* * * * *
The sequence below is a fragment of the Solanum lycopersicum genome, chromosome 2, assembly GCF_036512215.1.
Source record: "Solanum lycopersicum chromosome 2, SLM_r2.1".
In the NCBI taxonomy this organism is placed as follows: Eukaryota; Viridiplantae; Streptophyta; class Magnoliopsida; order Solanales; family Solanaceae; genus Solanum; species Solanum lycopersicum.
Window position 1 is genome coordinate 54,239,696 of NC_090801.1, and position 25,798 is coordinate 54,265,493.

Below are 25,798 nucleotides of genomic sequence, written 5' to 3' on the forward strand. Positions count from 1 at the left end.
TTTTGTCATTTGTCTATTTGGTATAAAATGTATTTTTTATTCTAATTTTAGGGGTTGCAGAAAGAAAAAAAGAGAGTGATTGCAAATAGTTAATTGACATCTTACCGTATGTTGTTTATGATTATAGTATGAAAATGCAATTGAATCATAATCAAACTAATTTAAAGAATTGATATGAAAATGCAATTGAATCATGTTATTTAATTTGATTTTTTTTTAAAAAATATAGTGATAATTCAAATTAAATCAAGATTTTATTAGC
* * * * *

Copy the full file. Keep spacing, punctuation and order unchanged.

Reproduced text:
The sequence below is a fragment of the Solanum lycopersicum genome, chromosome 2, assembly GCF_036512215.1.
Source record: "Solanum lycopersicum chromosome 2, SLM_r2.1".
In the NCBI taxonomy this organism is placed as follows: Eukaryota; Viridiplantae; Streptophyta; class Magnoliopsida; order Solanales; family Solanaceae; genus Solanum; species Solanum lycopersicum.
Window position 1 is genome coordinate 54,239,696 of NC_090801.1, and position 25,798 is coordinate 54,265,493.

Below are 25,798 nucleotides of genomic sequence, written 5' to 3' on the forward strand. Positions count from 1 at the left end.
TTTTGTCATTTGTCTATTTGGTATAAAATGTATTTTTTATTCTAATTTTAGGGGTTGCAGAAAGAAAAAAAGAGAGTGATTGCAAATAGTTAATTGACATCTTACCGTATGTTGTTTATGATTATAGTATGAAAATGCAATTGAATCATAATCAAACTAATTTAAAGAATTGATATGAAAATGCAATTGAATCATGTTATTTAATTTGATTTTTTTTTAAAAAATATAGTGATAATTCAAATTAAATCAAGATTTTATTAGC